45. 45. 4 most recent campaign has gone one step further, aiming to achieve higher values of material recovery of high quality of packaging. It has had a great impact not only because of its catchy slogan but also because citizens were thus made aware that they were separating in the wrong way. Instead of separating by type of material (such as plastics or glass) the campaign asks people to do it by type of use (to separate packaging waste from other waste). It has generated some controversy because it follows the objective of separating the packaging, which is the part of plastics for which Ecoembes pay back, when people where thinking of separating by materials that could be recyclable. It also asks people to consult the ARC web page to learn how to separate properly. Regarding generation, each citizen of Catalonia produces 1,47 Kg of MSW per day in the year 2011 according to ARC. Here is the link where you can see the breakdown of the generation by counties. 40,57% of this amount is collected separately (paper, glass, packaging, organic matter), 21,21% goes to a plant to be treated (the RESTA fraction) and 38,22% still goes directly to landfill or an incineration plant. For the treatment of RESTA fraction there is what is called Mechanical-Biological plants (MBT). In this the recyclable materials are separated and sent to recovery firms and in addition, the organic fraction is stabilized to avoid greenhouse gas emissions (in fact waste sector is responsible for 4% of the total emissions in Spain in 2009 (see link) and has a great potential of reduction. According to my personal experience, in the MBT plants of Catalonia the percentages of materials recovery varies from 6 to 9% and the scrap quantities are less than 50%. Other outlets of these plants are waste derived fuels (WDF), biostabilized waste, compost and energy. One of the processes to stabilize urban biodegradable waste is biomethanization. Apart from stabilized waste, this process also generates methane, which is usually transformed into energy and sold to cover part of the electricity demand of cities. During recent years this income has been reduced because of the introduction of legislative changes (most recently the Real Decreto Ley 2/2013 of Urgent measures in the Electrical System of January 2013, see link) and now the viability of this source of renewable energy is in jeopardy.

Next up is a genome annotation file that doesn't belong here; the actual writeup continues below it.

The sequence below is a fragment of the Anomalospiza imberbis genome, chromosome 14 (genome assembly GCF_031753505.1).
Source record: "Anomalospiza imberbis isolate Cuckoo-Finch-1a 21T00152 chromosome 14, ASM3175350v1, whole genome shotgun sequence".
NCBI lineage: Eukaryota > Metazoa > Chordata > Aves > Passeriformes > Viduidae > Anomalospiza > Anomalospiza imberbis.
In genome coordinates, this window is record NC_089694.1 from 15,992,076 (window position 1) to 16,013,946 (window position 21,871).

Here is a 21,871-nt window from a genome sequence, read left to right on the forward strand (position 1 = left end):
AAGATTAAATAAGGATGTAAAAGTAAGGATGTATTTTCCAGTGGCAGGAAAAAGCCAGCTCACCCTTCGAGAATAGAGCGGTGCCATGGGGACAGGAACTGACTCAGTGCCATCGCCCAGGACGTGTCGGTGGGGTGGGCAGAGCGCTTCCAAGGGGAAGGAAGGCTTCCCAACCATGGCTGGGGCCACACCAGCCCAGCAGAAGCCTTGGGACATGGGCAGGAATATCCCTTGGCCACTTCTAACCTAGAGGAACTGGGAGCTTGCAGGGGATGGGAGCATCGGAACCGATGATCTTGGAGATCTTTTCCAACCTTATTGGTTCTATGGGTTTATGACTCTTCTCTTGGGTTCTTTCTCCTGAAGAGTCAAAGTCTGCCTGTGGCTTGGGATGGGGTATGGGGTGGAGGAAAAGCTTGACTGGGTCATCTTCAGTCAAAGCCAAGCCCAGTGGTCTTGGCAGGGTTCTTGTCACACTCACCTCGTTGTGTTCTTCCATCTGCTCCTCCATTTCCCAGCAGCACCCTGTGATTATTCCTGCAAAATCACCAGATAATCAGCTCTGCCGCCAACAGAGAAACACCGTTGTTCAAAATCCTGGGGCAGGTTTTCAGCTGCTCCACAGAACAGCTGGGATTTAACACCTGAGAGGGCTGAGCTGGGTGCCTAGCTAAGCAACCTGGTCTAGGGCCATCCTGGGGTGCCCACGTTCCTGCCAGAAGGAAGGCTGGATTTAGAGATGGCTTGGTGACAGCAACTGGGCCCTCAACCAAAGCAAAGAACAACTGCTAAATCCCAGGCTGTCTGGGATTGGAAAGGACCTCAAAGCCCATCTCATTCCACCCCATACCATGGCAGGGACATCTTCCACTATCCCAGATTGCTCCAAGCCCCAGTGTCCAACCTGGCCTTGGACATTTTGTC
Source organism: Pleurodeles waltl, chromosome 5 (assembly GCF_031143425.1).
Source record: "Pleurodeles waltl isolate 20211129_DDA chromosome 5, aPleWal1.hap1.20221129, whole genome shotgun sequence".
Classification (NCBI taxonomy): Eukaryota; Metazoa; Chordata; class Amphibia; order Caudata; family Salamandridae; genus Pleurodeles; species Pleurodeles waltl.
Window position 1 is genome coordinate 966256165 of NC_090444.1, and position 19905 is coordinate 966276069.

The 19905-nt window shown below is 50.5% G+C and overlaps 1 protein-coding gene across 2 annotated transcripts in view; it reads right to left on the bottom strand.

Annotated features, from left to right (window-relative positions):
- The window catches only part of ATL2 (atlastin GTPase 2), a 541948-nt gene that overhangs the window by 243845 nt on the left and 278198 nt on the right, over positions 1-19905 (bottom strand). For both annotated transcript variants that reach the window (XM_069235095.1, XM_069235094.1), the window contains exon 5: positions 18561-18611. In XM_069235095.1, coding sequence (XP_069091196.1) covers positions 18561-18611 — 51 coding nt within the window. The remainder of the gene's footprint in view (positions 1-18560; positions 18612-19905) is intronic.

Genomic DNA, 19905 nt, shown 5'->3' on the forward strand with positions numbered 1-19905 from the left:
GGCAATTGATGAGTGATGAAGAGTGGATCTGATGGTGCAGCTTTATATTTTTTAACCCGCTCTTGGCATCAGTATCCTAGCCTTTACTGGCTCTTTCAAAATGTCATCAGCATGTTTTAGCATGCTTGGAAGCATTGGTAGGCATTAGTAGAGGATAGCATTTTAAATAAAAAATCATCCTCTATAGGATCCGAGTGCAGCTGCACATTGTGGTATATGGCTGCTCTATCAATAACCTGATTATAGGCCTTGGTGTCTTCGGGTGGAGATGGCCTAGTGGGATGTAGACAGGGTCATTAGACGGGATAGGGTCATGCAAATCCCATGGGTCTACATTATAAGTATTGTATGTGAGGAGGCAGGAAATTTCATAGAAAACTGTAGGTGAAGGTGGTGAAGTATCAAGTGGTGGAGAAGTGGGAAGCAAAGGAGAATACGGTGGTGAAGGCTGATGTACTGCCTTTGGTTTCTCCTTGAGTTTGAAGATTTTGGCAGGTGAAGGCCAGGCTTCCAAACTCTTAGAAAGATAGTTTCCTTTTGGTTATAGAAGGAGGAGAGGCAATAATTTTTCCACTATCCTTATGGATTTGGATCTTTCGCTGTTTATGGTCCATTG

46. 46. 5 Challenges Some of the challenges during the years to come will be:  To find funds to build some of the planned infrastructures before the current infrastructures are no longer sufficient or suitable  To drive down the cost of waste management and at the same time achieve higher ratios of recycling  To adapt the system to a period of more global instability  To reduce household food wastage, lengthen product life among similar measures  To find an outlet to municipal biodegraded waste generated because of its low quality and low demand  To find an outlet to waste derived fuel because of the reduction of its demand to produce cement for the construction sector  To continue the reduction of municipal solid waste going directly to landfill. Web links Associació de Municipis catalans per al porta a porta http://www.portaaporta.cat/en/index.php Ecoembes http://www.ecoembes.com Ecovidrio http://www.ecovidrio.es/ Retorna http://www.retorna.org/ca/ Agència de Residus de Catalunya http://www20.gencat.cat/portal/site/arc/?newLang=en_GB http://www.arc-cat.net/ca/publicacions/pdf/agencia/programes/exp_publica/progremic.pdf Observatorio para la Sostenibilidad en España http://www.sostenibilidad-es.org/en/acerca-de- ose/observatory-on-sustainability-in-spain-ose Real Decreto 2/2013 Medidas urgentes en el sistema eléctrico y el sector financiero http://www.boe.es/boe/dias/2013/02/02/pdfs/BOE-A-2013-1117.pdf